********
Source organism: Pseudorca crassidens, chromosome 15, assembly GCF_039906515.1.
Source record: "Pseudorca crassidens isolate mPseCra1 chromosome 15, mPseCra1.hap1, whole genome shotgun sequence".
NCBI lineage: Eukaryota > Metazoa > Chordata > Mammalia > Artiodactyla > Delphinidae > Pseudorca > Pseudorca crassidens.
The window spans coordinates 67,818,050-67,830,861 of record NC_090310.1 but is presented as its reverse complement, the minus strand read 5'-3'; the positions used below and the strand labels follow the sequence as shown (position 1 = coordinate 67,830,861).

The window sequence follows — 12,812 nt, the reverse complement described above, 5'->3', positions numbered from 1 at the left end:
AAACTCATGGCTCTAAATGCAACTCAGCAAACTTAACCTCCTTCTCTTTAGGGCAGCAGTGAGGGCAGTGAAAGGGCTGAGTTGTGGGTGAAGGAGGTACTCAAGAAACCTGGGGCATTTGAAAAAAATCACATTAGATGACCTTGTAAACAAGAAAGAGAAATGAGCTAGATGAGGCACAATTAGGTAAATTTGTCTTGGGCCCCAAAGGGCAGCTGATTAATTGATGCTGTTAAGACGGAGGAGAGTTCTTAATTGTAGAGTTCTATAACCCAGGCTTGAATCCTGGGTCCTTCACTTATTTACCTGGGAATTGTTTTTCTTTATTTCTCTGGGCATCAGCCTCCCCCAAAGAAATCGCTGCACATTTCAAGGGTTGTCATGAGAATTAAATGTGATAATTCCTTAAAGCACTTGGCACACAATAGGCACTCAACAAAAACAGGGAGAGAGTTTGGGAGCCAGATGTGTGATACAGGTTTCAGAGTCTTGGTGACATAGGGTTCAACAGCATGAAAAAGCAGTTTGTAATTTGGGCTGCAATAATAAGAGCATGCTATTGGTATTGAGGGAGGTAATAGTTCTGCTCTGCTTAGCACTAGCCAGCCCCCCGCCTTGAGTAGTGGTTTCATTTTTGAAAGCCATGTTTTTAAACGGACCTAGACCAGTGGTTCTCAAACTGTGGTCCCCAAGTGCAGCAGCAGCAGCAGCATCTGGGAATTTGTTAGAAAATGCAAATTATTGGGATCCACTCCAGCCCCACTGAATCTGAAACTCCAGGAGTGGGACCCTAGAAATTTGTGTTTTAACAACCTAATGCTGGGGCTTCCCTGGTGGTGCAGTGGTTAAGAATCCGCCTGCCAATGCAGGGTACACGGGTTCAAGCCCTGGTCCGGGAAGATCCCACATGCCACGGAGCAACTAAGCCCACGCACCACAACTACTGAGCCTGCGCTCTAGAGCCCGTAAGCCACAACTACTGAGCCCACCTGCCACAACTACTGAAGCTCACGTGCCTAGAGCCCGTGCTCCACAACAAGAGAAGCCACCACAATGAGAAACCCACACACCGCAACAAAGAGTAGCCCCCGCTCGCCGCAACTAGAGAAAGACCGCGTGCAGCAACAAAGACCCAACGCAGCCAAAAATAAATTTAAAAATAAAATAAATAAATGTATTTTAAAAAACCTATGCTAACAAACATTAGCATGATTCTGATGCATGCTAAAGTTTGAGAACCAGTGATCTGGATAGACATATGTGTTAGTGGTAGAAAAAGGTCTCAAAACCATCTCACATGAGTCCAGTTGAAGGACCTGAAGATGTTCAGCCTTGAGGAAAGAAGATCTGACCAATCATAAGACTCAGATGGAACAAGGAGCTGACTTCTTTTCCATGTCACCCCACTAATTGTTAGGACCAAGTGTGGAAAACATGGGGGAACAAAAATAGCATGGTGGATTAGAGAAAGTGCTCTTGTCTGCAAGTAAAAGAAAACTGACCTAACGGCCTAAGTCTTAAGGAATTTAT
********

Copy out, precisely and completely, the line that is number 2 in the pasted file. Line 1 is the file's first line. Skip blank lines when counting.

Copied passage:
Source record: "Pseudorca crassidens isolate mPseCra1 chromosome 15, mPseCra1.hap1, whole genome shotgun sequence".